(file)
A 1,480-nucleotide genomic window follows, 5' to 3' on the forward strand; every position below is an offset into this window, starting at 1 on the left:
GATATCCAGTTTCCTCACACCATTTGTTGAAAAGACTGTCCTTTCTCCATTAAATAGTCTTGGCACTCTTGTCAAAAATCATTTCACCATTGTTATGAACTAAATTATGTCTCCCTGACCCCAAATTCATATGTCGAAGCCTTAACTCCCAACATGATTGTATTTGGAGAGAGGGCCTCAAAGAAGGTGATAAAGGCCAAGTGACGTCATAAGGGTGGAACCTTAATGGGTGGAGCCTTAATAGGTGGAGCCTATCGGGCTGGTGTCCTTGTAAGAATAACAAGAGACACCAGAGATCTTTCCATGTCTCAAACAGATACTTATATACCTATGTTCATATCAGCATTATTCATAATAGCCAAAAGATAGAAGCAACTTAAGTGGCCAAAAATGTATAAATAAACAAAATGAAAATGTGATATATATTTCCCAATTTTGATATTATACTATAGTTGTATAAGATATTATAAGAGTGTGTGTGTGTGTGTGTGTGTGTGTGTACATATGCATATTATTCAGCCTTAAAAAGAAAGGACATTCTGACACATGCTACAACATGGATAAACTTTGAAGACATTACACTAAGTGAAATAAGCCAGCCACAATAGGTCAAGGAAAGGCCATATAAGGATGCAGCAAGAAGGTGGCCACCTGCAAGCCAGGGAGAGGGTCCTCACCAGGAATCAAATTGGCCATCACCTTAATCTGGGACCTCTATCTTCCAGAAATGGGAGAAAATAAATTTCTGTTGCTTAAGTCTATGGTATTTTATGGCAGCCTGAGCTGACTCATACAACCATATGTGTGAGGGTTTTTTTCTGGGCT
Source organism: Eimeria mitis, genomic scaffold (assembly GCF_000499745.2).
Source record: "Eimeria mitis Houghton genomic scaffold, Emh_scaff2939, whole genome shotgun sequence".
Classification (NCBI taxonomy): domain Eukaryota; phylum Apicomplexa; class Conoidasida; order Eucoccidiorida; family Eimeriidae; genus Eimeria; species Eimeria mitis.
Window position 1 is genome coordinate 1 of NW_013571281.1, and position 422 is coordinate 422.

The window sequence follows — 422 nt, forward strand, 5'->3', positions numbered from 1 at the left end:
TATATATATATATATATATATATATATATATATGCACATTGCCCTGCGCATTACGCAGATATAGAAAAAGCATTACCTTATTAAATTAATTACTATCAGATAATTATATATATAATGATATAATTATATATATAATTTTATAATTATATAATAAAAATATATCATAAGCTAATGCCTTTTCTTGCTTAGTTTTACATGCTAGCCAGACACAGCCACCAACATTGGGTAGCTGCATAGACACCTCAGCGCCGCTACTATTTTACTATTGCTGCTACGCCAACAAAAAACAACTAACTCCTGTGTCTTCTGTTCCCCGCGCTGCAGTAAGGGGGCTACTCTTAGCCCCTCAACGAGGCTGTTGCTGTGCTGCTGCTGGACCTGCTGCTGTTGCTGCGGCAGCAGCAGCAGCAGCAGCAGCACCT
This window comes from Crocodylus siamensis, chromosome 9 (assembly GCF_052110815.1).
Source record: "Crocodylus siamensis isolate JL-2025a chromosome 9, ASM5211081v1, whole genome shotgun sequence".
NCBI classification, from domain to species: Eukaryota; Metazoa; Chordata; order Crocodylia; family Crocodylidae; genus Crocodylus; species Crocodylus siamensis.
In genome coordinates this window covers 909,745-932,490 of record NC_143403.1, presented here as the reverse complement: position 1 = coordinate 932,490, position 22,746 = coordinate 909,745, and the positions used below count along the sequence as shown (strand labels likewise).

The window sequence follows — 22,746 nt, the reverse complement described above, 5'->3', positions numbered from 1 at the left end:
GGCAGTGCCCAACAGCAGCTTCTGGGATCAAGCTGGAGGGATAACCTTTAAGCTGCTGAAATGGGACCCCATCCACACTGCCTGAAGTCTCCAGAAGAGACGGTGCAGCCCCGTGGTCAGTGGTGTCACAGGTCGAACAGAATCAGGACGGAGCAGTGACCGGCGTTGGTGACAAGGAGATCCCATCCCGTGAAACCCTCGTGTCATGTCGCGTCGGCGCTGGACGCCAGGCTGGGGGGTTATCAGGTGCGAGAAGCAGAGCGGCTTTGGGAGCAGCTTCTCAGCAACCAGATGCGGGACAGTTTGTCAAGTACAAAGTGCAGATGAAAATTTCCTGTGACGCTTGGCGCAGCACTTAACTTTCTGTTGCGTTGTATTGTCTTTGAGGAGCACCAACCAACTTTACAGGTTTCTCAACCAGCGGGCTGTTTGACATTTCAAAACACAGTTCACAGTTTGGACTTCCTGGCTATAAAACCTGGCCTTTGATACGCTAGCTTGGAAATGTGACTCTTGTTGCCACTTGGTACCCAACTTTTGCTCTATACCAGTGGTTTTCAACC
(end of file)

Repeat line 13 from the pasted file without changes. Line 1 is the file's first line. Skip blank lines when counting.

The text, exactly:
The window sequence follows — 22,746 nt, the reverse complement described above, 5'->3', positions numbered from 1 at the left end: